NEW YORK -- Sen. Robert Menendez, chairman of the Senate Foreign Relations Committee, expressed deep skepticism on Sunday that world powers would be able to forge a comprehensive agreement with Iran on its nuclear program.
The New Jersey Democrat and Senate foreign policy chief placed blame for those odds squarely on an “obfuscating” Iran – and on the international community for wanting “any deal” on the nuclear crisis “more than a good deal.”
“If past is prologue, I’m skeptical of Iran keeping its promises,” Menendez told some 1,000 participants at the third Jerusalem Post Annual Conference in New York.
“Based on the parameters described in the Joint Plan of Action, all I have heard in briefings and recent Iranian actions, I am very concerned.”
Menendez issued his support for US President Barack Obama’s efforts to forge a lasting nuclear agreement – what Obama has called one of the two greatest foreign policy goals of his presidency, alongside the achievement of a peace accord between Israel and the Palestinians.
But Menendez, a veteran of the upper chamber who has worked on the Iran policy for decades, is also the author of the latest sanctions bill against Iran that would trigger new financial penalties against the Islamic Republic if negotiations expire this summer without a final deal.
Obama threatened to veto the bill in January, warning its passage might fray the international consensus at the negotiating table among the P5+1 – the US, United Kingdom, France, China, Russia and Germany – across from Iran.
Menendez defended the bill once again on Sunday. But he stopped short of renewing his call for a swift vote in the Senate. The bill has 59 co-sponsors but is unlikely to reach the floor for debate.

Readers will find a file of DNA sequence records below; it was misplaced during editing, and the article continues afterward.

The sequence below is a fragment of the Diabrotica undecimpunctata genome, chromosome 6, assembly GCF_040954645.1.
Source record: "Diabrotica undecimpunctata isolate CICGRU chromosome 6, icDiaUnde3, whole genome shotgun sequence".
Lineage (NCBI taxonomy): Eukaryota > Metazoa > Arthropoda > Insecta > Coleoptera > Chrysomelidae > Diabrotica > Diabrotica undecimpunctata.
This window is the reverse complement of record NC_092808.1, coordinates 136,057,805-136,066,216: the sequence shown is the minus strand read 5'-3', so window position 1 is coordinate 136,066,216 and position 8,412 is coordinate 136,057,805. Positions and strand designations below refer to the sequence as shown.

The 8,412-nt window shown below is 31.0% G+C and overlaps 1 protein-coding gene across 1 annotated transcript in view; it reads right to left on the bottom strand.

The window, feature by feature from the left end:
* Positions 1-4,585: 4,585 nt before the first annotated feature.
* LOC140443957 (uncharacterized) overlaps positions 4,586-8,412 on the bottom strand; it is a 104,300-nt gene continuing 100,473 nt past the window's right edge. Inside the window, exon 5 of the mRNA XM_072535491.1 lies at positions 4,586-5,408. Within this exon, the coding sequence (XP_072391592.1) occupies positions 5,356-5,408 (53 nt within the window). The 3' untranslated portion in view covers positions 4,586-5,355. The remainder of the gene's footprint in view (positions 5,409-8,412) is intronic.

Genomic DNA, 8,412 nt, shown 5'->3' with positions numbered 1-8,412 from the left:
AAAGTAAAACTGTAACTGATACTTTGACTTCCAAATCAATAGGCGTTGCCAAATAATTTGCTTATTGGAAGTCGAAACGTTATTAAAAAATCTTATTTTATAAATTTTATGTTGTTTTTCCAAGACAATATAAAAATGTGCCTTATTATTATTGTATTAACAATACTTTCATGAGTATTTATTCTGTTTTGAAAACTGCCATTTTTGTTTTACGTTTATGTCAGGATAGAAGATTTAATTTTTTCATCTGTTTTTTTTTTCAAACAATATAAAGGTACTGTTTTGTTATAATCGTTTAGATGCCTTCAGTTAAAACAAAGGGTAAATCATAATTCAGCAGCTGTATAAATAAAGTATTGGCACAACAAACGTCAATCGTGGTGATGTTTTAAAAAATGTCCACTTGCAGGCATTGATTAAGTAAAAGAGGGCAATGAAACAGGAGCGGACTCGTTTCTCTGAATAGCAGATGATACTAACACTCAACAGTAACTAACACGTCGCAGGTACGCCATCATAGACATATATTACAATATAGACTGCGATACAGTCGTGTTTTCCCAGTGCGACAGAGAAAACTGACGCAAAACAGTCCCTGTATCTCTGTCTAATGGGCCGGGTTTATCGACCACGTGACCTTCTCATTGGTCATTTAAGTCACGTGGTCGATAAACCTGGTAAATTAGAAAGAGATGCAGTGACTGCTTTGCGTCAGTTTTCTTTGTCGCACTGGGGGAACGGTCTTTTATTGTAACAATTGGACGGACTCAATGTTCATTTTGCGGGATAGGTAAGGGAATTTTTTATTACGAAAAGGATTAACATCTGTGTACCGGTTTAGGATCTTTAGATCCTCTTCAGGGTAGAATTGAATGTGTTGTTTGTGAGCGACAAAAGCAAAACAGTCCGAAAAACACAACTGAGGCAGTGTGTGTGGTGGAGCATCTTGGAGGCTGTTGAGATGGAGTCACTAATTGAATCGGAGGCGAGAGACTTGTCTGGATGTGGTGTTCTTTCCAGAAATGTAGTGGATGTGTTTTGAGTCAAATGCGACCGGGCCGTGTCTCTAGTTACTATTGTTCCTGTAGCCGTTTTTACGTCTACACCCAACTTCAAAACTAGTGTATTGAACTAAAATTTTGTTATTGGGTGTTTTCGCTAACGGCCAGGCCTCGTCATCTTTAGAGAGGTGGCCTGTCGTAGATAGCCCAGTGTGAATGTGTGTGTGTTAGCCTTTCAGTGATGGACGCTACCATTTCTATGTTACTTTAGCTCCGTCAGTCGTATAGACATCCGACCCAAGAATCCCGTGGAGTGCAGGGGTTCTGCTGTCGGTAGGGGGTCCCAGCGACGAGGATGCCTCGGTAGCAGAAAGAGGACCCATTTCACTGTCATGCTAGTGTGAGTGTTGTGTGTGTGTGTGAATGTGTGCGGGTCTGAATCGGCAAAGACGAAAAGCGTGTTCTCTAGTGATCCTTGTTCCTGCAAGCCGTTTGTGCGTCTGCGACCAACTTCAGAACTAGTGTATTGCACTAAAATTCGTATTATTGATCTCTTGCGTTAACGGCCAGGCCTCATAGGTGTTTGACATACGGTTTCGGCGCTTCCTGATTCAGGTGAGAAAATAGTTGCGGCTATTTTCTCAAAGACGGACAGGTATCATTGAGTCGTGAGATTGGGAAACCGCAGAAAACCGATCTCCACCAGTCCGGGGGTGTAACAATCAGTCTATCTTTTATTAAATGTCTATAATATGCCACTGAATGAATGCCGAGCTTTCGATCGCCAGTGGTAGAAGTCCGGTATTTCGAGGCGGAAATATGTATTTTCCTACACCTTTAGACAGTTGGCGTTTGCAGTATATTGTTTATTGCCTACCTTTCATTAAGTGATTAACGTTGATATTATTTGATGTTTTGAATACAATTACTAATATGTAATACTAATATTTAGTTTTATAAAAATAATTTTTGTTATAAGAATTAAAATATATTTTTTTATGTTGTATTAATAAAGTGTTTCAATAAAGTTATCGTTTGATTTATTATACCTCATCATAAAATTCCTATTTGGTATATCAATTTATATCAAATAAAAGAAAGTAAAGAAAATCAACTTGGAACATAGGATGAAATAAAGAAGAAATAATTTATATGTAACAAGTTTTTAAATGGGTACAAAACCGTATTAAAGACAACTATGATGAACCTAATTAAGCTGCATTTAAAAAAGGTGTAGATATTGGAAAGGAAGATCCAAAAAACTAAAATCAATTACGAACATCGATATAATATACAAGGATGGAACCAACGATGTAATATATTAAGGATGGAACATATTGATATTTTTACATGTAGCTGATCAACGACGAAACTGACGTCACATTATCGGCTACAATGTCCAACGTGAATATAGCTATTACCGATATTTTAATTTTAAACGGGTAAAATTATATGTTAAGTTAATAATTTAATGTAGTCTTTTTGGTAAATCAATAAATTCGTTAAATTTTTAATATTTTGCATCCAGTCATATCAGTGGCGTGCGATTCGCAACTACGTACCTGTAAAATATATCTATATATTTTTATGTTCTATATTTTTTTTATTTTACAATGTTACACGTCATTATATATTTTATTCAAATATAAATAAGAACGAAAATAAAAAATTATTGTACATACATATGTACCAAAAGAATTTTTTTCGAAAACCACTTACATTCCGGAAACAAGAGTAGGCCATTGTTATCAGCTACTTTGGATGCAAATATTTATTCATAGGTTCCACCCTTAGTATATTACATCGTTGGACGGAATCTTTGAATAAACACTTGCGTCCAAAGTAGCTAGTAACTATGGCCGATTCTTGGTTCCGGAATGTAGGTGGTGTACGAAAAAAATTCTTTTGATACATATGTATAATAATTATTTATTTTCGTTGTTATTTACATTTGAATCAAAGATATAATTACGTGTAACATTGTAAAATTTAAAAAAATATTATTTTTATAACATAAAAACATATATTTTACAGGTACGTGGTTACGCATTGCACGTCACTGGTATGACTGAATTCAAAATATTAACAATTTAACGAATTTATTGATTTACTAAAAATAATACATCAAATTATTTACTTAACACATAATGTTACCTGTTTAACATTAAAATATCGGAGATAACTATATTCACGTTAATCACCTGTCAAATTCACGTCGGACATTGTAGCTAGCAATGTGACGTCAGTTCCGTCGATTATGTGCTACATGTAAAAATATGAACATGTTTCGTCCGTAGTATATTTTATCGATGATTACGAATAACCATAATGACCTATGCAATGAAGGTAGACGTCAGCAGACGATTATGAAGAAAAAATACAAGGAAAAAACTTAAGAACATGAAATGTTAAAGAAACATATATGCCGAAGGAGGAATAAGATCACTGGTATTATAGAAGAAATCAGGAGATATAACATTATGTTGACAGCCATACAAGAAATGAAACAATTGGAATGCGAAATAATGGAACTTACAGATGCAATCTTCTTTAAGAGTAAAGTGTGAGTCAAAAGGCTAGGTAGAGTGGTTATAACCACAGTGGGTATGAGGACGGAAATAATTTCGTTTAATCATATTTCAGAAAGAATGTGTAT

“Make no mistake,” he told conference participants.
“While they are smiling at our negotiators across the table, they are plotting in the back room.”
Negotiations between the P5+1 and Iran resume this week in Vienna.
The senator’s harsh words on Iran also extended beyond its nuclear program.
“Iran-like fundamentalist theocracies bent on turning the clock back 500 years” should be “relegated to the dustbin” of history, he said.
Menendez, a Democrat, made a broad case for “conservative” policies on Israel and on the policy priorities shared between Israel and the United States. That conservatism, he said, extends across party lines in Washington – most definitively on the issue of Israel’s character as the Jewish homeland.
“We are all conservative when it comes to Israel’s right to exist as a Jewish state,” he said.
“We are all conservative when it comes to keeping the people of Israel safe and secure in their homes and within their borders.”
Menendez last spoke extensively on Iran and the Middle East peace process early last month at the annual conference of the American Israel Public Affairs Committee, where he opened for Prime Minister Binyamin Netanyahu. He quoted parts of Netanyahu’s AIPAC speech on Sunday, specifically where the Israeli premiere said there could be “no fantasy of flooding Israel with refugees” and “no movement to amputate parts of the Negev and the Galilee.”
At the Post conference, Menendez also questioned whether the Palestinian Authority was a “committed partner” in the peace process.
“Notwithstanding any hopes we may harbor,” he said, “one thing is certain, set in stone: President [Mahmoud] Abbas must recognize the Jewish state as a Jewish state without equivocation.”
Since taking over from US Secretary of State John Kerry – who left the chairmanship of the Senate Foreign Relations Committee to succeed Hillary Clinton as secretary of state – Menendez has put threats emanating from Syria and Iran front and center on Capitol Hill.
While he holds the respect of the Obama administration, he is keen on proving the worth of the Senate on foreign policy and considers the legislature an equal branch of government on affairs abroad.
The senator underlined that message in his Sunday address. He repeatedly backed Obama’s approach to Iran and reinforced his support for the president’s performance on Syria throughout the chemical weapons crisis that gripped the world last August.
But he also took credit for the results of that policy: Bashar Assad’s signing of the Chemical Weapons Convention and his agreeing to rid Syria of its massive stockpiles of chemical arms.
“On Syria, my committee’s authorization for the use of military force last September was the reason – and the only reason, I am convinced – Assad agreed to dismantle and destroy his regime’s arsenal of chemical weapons,” Menendez said. “Our willingness to use our military power can be a force for positive change.”
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